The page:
Olentangy Valley News

Number crunch means changes in 740 area code


The central and southeast areas of Ohio have grown so significantly that by the second quarter of 2015, the 740 area code no longer may be able to serve all residents and businesses in need of a phone number.

The North American Numbering Plan Administrator, which controls the release of phone numbers, recently notified the Public Utilities Commission of Ohio that the area code will be exhausted and a new one must be created.

On Nov. 6, the commission began taking public comments on what the next step should be.

Until Nov. 27, those who have an interest in the potential area-code change can weigh in on two plans and cast a vote through the commission's website.

State law requires the commission to accept public comment on proposed new area codes, but this is the first time it's asking residents to do so online.

"We really want to engage the people that are ultimately going to be affected in this area," said commission spokesman Jason Gilham.

The first plan would create an overlay, which would allow the retention of all current 740 numbers, but require 10-digit dialing for local calls within the area. All new subscribers under this plan would receive a yet-to-be-determined new area code.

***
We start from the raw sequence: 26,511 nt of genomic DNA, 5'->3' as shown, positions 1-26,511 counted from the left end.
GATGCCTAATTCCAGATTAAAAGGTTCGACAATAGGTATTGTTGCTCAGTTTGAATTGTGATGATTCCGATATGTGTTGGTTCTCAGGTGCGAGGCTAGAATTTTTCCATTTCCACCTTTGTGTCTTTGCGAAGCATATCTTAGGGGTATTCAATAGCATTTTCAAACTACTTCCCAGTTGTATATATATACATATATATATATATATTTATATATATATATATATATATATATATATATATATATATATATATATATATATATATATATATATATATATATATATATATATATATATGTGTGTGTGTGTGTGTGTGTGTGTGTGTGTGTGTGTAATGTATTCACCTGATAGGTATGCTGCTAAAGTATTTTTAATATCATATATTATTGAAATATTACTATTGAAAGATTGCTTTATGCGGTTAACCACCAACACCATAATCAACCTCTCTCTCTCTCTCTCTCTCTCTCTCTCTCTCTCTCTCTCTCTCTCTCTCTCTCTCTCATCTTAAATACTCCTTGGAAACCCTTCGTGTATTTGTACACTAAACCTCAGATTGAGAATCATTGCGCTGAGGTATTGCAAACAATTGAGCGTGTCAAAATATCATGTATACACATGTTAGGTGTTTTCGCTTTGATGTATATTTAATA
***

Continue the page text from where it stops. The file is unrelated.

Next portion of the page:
The second plan would divide the current 740 area into east and west sections, assigning current wireless and landline users in one of the sections a new area code. The region that would be assigned a new code is undetermined.

Gilham said the overlay plan has earned the favor of AT&T, Verizon and other industries, though local businesses have not yet been polled.

"From a business side, when you're looking at splits, there could be cost factors involved, such as letterheads, business cards or signage," he said. "With an overlay, you're just adding a new number to the existing area code."

An increase in the number of businesses that use credit-card machines, in addition to a growing population, are the major causes for the area-code limitation, Gilham said.

A five-member PUCO board will consider the vote and the comments before making the final decision, likely before the end of the year, Gilham said.

If the board decides to follow the split plan, that's when it also would build a formula to determine which numbers would have to be changed.

Gilham said the new area code also will remain unknown until after the board votes and submits its decision to the North American Numbering Plan Administrator.

To vote and comment, visit PUCO's website, puco.ohio.gov, and click on the "740 area code exhaust" link on the main page.

The commission also will accept mailed comments addressed to 180 E. Broad St., Columbus 43215.